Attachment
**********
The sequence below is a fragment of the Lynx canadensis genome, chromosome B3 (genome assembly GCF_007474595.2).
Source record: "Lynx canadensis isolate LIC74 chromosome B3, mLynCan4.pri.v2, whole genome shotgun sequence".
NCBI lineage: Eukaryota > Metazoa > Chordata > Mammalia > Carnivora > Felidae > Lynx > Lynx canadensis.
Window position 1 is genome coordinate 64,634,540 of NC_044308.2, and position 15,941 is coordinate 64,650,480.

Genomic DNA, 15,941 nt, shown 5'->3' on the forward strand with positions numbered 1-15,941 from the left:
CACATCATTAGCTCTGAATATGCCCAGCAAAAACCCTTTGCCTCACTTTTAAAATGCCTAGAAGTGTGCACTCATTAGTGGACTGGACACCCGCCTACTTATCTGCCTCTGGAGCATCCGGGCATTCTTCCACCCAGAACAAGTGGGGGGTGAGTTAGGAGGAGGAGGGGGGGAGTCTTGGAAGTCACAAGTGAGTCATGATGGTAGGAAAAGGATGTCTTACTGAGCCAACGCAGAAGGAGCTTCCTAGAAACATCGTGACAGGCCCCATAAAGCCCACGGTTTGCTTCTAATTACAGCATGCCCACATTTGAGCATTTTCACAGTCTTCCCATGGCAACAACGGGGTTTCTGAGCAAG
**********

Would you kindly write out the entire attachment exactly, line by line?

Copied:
The sequence below is a fragment of the Lynx canadensis genome, chromosome B3 (genome assembly GCF_007474595.2).
Source record: "Lynx canadensis isolate LIC74 chromosome B3, mLynCan4.pri.v2, whole genome shotgun sequence".
NCBI lineage: Eukaryota > Metazoa > Chordata > Mammalia > Carnivora > Felidae > Lynx > Lynx canadensis.
Window position 1 is genome coordinate 64,634,540 of NC_044308.2, and position 15,941 is coordinate 64,650,480.

Genomic DNA, 15,941 nt, shown 5'->3' on the forward strand with positions numbered 1-15,941 from the left:
CACATCATTAGCTCTGAATATGCCCAGCAAAAACCCTTTGCCTCACTTTTAAAATGCCTAGAAGTGTGCACTCATTAGTGGACTGGACACCCGCCTACTTATCTGCCTCTGGAGCATCCGGGCATTCTTCCACCCAGAACAAGTGGGGGGTGAGTTAGGAGGAGGAGGGGGGGAGTCTTGGAAGTCACAAGTGAGTCATGATGGTAGGAAAAGGATGTCTTACTGAGCCAACGCAGAAGGAGCTTCCTAGAAACATCGTGACAGGCCCCATAAAGCCCACGGTTTGCTTCTAATTACAGCATGCCCACATTTGAGCATTTTCACAGTCTTCCCATGGCAACAACGGGGTTTCTGAGCAAG